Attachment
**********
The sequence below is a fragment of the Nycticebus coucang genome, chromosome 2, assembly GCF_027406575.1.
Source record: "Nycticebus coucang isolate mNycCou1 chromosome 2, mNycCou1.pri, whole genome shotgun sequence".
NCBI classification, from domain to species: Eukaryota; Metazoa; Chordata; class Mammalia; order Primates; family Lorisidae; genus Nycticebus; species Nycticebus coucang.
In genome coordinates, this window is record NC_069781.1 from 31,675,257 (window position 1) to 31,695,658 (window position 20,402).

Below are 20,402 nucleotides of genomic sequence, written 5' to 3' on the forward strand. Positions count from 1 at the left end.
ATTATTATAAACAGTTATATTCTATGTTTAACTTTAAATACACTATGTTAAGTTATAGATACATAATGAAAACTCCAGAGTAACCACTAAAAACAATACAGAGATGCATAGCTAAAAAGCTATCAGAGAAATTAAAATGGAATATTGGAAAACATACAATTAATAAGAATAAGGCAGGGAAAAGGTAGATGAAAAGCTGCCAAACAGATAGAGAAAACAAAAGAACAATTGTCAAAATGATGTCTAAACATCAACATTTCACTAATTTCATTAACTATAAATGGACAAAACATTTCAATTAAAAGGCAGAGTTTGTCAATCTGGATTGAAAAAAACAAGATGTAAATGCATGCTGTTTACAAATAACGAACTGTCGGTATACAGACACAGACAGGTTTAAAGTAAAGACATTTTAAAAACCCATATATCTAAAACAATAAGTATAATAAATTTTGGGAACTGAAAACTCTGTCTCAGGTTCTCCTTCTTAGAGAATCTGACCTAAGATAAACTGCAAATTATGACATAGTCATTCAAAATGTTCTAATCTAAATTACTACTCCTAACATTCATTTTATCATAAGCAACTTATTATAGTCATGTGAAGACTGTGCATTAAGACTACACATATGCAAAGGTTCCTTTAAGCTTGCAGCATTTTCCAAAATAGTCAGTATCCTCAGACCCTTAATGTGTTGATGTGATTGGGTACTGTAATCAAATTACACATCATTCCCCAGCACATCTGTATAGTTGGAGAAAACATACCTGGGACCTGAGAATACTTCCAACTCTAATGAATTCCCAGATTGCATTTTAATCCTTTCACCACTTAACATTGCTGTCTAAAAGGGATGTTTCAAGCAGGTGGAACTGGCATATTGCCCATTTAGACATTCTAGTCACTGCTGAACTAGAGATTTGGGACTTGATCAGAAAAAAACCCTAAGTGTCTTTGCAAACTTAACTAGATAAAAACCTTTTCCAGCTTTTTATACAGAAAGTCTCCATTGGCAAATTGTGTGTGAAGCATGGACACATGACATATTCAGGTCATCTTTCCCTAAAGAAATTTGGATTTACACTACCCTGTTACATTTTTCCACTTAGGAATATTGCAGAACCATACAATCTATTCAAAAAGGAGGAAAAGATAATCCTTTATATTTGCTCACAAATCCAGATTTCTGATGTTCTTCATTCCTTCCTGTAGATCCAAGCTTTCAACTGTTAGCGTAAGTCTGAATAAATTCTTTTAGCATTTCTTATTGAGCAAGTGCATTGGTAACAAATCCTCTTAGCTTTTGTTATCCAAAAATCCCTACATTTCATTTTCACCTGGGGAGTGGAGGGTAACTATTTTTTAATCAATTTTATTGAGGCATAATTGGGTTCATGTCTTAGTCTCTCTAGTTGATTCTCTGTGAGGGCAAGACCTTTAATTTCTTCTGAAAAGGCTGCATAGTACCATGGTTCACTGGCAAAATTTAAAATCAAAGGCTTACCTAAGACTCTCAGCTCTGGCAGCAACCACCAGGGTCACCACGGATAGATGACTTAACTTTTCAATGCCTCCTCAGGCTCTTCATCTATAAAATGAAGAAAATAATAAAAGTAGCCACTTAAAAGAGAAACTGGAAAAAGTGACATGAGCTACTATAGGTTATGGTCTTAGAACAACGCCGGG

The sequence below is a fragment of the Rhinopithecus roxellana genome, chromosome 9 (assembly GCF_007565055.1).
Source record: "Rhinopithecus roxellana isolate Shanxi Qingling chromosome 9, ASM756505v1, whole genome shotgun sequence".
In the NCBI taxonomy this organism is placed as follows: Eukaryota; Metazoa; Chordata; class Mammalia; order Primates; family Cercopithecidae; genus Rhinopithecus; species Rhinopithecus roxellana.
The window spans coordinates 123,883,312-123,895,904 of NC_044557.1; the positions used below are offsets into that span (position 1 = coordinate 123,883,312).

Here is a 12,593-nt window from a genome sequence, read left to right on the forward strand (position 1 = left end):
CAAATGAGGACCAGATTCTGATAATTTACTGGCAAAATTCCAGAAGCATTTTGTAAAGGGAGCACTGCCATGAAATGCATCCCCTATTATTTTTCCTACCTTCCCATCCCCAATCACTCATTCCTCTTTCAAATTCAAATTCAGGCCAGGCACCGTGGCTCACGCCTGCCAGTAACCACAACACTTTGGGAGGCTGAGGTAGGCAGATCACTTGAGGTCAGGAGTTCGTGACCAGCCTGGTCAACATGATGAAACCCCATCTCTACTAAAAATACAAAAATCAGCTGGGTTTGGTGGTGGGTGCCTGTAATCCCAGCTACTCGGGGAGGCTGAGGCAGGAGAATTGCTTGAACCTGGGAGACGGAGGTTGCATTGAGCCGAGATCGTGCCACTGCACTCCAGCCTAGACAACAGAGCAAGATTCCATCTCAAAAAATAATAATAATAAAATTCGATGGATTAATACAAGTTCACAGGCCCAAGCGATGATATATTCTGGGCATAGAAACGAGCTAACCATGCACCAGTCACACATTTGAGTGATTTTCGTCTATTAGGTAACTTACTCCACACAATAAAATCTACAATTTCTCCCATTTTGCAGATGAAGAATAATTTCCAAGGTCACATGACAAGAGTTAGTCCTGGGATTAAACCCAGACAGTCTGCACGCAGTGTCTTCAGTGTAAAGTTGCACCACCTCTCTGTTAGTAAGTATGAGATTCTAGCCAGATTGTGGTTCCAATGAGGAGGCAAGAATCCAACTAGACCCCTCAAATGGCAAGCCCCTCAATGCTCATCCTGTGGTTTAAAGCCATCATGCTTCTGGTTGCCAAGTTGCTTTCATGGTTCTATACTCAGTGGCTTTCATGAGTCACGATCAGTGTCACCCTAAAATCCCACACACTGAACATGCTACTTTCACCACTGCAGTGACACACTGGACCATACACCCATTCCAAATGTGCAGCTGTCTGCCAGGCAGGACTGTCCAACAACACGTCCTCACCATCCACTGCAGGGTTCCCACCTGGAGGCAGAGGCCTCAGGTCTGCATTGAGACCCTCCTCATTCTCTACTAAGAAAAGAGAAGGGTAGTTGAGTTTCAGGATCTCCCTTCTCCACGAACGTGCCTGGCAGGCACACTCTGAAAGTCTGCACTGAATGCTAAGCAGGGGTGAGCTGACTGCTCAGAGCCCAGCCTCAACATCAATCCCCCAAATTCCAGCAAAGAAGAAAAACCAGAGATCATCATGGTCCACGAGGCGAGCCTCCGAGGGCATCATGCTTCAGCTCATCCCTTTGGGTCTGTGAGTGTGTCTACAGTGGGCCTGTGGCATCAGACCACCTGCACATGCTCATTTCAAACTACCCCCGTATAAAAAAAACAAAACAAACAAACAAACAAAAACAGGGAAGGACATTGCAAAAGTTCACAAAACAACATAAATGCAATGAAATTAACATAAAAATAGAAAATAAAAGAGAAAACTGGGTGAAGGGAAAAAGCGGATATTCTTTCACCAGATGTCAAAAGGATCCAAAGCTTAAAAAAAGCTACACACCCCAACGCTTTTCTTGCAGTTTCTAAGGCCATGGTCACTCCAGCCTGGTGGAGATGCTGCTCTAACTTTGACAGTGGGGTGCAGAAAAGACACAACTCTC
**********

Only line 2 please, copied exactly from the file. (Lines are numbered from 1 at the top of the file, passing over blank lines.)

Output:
Source record: "Nycticebus coucang isolate mNycCou1 chromosome 2, mNycCou1.pri, whole genome shotgun sequence".